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Robert Neill: To ask the Chancellor of the Exchequer how many and what proportion of dwellings have one or more (a) dwelling house and (b) significant code assigned to them on the Valuation Office Agency's property database for council tax valuations and revaluations. 
Ian Pearson: The total number of notification changes from 1 April 2009 to 11 February 2010 with code CL26 was 29,572 representing 0.1 per cent. of the dwellings in valuation lists for England and Wales.
Robert Neill: To ask the Chancellor of the Exchequer with reference to the answer of 3 November 2009, Official Report, column 840W, on council tax: valuation, how many times the Valuation Office Agency has reduced the council tax band of a dwelling due to the presence of a nearby Traveller encampment in the last three months. 
Ian Pearson: This information cannot be provided other than at disproportionate cost. Although all changes to council tax bands are entered on the Valuation Office Agency's (VOA's) computer system, this cannot be interrogated to establish the precise reasons why a change in council tax band has occurred. The reasons can only be established by examining each record in turn.
Bob Spink: To ask the Chancellor of the Exchequer what interest the Crown Estate holds in the area of land to the seaward side of the Canvey Island sea defences; and if he will make a statement. 
Julia Goldsworthy: To ask the Chancellor of the Exchequer how many consultants employed by his Department and its agencies have been paid (a) in total and (b) in reimbursable expenses in each of the last 10 years. 
Sarah McCarthy-Fry: Information on spending on consultancy between 2001-02 and 2007-08 is shown in table A3 on page 111 of the 2007-08 annual report (CM 7408) and spending in 2008-09 on table 5c on page 107 of the 2008-09 annual report available from
Mr. Liddell-Grainger: To ask the Chancellor of the Exchequer what the outcomes were of the proof of concept trials undertaken by HM Revenue and Customs, the Department for Work and Pensions and 12 local authorities as referred to in the report on service transformation by Sir David Varney.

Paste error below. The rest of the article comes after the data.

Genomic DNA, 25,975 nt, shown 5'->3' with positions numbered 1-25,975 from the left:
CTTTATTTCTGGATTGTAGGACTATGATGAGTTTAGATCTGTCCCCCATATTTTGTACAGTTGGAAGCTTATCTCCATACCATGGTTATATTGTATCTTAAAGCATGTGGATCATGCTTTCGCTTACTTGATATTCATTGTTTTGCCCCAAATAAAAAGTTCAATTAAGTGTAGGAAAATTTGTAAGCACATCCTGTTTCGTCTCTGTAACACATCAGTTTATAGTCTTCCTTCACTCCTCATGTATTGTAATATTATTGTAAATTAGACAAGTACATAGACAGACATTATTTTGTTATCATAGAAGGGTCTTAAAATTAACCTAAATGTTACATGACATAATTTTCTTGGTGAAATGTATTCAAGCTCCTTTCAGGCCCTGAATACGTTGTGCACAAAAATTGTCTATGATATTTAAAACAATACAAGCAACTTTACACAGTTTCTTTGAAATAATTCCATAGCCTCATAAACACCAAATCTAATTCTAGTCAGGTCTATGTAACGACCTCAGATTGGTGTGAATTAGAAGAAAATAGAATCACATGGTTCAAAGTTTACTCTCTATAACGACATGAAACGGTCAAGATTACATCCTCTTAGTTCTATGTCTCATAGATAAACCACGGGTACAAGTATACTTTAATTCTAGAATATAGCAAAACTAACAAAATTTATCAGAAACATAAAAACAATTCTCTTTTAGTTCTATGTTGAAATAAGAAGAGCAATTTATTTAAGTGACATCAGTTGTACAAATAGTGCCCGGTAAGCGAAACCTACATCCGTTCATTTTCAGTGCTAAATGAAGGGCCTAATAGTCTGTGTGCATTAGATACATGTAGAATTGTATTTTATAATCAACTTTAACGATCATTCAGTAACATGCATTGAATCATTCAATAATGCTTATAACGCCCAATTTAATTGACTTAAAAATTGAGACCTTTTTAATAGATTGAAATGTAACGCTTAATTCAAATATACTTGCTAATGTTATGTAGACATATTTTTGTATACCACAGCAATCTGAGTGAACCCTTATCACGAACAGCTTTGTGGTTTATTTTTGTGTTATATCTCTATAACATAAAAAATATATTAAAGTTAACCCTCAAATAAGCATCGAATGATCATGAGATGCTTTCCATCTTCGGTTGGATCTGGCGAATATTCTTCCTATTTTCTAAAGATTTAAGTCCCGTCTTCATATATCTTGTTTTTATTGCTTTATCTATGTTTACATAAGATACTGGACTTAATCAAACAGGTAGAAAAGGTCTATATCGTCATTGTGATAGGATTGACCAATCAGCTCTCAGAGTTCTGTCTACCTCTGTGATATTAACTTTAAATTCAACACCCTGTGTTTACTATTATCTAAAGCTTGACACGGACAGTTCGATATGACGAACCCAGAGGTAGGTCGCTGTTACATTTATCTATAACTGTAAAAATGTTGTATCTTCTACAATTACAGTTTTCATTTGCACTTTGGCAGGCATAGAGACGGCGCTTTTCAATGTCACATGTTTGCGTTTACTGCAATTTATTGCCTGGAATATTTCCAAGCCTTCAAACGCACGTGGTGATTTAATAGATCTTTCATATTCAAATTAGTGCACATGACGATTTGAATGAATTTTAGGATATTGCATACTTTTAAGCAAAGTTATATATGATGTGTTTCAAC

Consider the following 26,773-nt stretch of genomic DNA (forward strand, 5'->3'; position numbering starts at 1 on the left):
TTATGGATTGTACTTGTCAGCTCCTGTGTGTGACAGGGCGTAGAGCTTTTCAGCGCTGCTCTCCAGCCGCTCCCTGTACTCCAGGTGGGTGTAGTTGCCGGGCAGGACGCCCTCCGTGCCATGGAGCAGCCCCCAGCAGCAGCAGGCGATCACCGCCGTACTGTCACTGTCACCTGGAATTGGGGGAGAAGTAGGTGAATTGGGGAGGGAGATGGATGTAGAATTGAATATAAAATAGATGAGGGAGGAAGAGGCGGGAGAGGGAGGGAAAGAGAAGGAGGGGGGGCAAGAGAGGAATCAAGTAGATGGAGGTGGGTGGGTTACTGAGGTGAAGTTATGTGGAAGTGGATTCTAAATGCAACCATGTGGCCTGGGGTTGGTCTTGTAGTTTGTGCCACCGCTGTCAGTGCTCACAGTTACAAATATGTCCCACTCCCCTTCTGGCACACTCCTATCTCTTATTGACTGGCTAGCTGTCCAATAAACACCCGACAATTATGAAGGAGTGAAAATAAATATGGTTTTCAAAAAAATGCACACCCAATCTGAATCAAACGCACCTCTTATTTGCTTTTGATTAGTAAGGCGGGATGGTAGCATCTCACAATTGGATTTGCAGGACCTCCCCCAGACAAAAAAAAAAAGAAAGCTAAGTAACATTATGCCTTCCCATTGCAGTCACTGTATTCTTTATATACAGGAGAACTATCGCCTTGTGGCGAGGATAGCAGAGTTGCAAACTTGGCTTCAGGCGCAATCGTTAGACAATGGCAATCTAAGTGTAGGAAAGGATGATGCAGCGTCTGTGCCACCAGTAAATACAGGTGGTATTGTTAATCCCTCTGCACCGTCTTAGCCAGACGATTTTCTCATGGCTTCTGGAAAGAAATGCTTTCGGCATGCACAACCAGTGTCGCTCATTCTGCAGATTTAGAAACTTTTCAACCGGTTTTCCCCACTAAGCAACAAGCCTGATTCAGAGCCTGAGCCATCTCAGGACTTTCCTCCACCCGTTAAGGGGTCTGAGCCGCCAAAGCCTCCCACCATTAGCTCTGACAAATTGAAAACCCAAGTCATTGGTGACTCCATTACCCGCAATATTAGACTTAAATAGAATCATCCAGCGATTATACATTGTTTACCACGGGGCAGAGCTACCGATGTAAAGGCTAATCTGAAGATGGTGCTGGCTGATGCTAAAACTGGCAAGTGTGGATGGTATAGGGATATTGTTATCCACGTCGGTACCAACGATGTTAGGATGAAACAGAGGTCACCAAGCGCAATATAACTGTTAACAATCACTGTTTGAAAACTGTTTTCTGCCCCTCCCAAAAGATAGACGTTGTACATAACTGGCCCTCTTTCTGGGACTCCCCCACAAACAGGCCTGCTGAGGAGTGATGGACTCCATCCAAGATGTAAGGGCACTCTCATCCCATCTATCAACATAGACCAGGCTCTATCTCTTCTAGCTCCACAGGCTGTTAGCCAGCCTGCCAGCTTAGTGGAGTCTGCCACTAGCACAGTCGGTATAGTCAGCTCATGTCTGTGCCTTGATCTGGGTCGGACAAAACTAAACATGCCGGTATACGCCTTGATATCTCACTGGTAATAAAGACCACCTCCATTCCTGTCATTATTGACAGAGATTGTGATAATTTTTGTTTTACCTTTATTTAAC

Mr. Timms: The pilot exercise referred to formed part of the "In and Out of Work" project, designed to encourage those who frequently move in and out of work and who claim benefits and/or tax credits to take up employment. It was also designed to improve customers' experience of dealing with government by reducing the number of times they have to engage with Government services and the amount of information they have to provide.
a 15 per cent. reduction in the average time taken to make payments of benefits to customers; and
evidence that the process prevented overpayments of tax credits by ensuring that payments were adjusted quickly when a customer left employment and that housing benefit payments were adjusted more quickly in response to changes in employment.
This improvement for housing benefit processing times was coupled with a significant reduction in the resource required to process these claims, as local authorities no longer have to contact customers for details of their circumstances.
84 per cent. of customers who went through the process now understood the information that was needed to adjust their housing benefit and council tax benefit payments;
48 per cent. of customers with previous experience of claiming benefits stated that the pilot process improved the service that they received; and
77 per cent. of customers rated the way the organisations worked together as good.
The improved customer perception of the service also reduces customers' concerns around how their benefit claims will be handled. This in turn encourages them to take up work, particularly short-term work, confident that they will receive the right support from government when they most need it.
Andrew Stunell: To ask the Chancellor of the Exchequer what the estimated (a) amount and (b) cost was of energy used in his Department and its agencies in each year since 1997; what proportion of the energy used was generated from renewable sources in each of those years; and if he will make a statement. 
Detailed information on the Treasury Group's sustainable performance by building for the years in question were published in HM Treasury's Departmental Report for 2007-08 (Cm 7408). Updates on progress will be provided annually.
Mr. Gordon Prentice: To ask the Chancellor of the Exchequer how many UK citizens had permanent residence in the UK but were either not resident in the UK for tax purposes or did not have UK domicile status in each year since 2000. 
Sarah McCarthy-Fry: HMRC does not collect figures relating to the numbers of UK citizens, or other categories of British national, resident in the UK. This is because citizenship and nationality are of very limited relevance to an individual's liability to tax under domestic legislation, although they can play a part in resolving treaty residence in cases where an individual is resident both here and in one of the countries with which the UK has a double taxation convention.